14 year-old Hayley Stark (Ellen Page) and 32 year-old Jeff Kohlver (Patrick Wilson) are having a flirtatious discussion over the internet in which they decide to meet in person. After meeting at a coffee shop where they continue flirting with one another, Hayley suggest they return back to Jeff’s home, to which he agrees. She makes them both a couple of screwdrivers and when she is apparently drunk, convinces Jeff to take some provocative pictures of her dancing around and posing sexually. Suddenly, Jeff passes out. When he awakens, he finds himself tied to a computer chair with Hayley disclosing that she knows he is a pedophile and begins question him about the whereabouts of a missing local girl named Donna Mauer. Searching through his home, Hayley finds evidence that Jeff is indeed a part of Donna’s disappearance, she continues with her plan and threatens to ruin his life by exposing his secrets. She psychologically tortures him again and again until she is satisfied with what she needed to hear. Disturbingly poetic, Hard Candy remains convincingly realistic in both the way the revenge is enacted and the flirtatious acts that began the movie.
Presented in reverse chronological order, Irreversible is the tale of two men, Marcus (Vincent Cassel) and Pierre (Albert Dupontel) as they try to find the man (Jo Prestia) who raped and beat their mutual lover Alex (Monica Bellucci), leaving her in a coma. As the drug addled duo seek out the man through several means, including threatening local prostitutes to give up the name of who they felt could do such a thing. Walking into a nearby homosexual S&M club called “The Rectum” the pair seek out the man in the back. A brutal and intense scene follows as several of the pieces of the film dawn on the viewer. Since the viewer knows the end of the film before the beginning, as the pieces fall into place once everything is said and done, the film’s ultimate picture will leave you unnerved.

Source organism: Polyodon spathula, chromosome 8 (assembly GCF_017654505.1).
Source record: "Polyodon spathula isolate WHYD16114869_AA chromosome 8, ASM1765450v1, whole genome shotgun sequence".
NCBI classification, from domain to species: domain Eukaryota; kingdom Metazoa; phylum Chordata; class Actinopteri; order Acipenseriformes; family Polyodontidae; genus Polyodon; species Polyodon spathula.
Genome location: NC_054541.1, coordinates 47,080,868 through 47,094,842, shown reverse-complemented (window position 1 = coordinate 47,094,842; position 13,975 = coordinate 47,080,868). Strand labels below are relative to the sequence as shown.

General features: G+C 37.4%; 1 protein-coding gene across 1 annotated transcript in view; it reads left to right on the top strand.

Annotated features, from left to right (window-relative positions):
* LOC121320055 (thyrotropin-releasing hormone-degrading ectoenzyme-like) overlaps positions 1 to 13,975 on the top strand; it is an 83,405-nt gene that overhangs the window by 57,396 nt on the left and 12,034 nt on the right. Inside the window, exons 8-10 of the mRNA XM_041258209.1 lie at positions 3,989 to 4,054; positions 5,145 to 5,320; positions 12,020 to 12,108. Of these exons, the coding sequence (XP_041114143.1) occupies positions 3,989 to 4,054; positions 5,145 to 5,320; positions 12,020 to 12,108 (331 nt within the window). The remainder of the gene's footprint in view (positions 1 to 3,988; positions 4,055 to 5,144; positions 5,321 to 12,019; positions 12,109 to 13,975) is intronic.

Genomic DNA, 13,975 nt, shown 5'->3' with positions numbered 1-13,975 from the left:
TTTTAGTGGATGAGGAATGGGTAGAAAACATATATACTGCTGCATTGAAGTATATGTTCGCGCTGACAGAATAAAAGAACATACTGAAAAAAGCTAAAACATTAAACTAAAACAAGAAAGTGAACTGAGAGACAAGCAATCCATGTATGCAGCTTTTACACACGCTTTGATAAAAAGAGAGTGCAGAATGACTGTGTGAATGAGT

I Spit on Your Grave (2010)
Not many people appreciated the actions of the main character in this film, much as they didn’t with the 1978 original, but one can understand what drove Jennifer Hills (Sarah Butler) to act out as she did. As a writer looking for seclusion as she begins scripting her next novel, she rented a small cabin in the woods to find the solitude she was looking for. Unfortunately, she attracts the attention of a group of men who have their own ideas on what to do with her. As they confront her in her cabin one night, they abuse and harass her until she escapes the cabin and finds the sheriff (Tracey Walter). Unfortunately, the sheriff is in league with the men and they brutally rape her again and again until she has a chance and throws herself off of a bridge into the river below. What follows next is a series of killings of each of the men in ways that they harmed her during the rapes. Unapologetic and unnerving (even to someone like me), I Spit on Your Grave improves upon the original while telling a horrifying tale of a situation no one should ever go through.
Kill Bill (Vols. 1 & 2)
Beatrix Kiddo, aka The Bride (Uma Thurman), goes on a ‘roaring rampage of revenge’ as she looks for Bill (David Carradine) and his gang who not only killed everyone at her wedding, but also killed her unborn child while leaving her in a coma for several years. But killing Bill isn’t as easy as it sounds as he is a well established crime lord whose own lieutenants have vast resources at their disposal. Still, the Bride cuts down everyone in her way. Leaving a bloody trial everywhere she goes around the world in her search for Bill and his cohorts, including Japan and Mexico, she tracks down Bill to a villa hotel and prepares to meet out her final act of revenge. But what she finds there waiting for her is even more than she was prepared for. Despite all of her training, all of her ruthless skills, and all of her fury, this one secret may be just be her undoing. (Note: Quentin Tarantino has said himself that Vol. 3 is currently being planned.)
All right, I think we’ve disturbed you enough for this go around! Be sure to check back with us next week for Part 2 to wrap up the greatest revenge movies!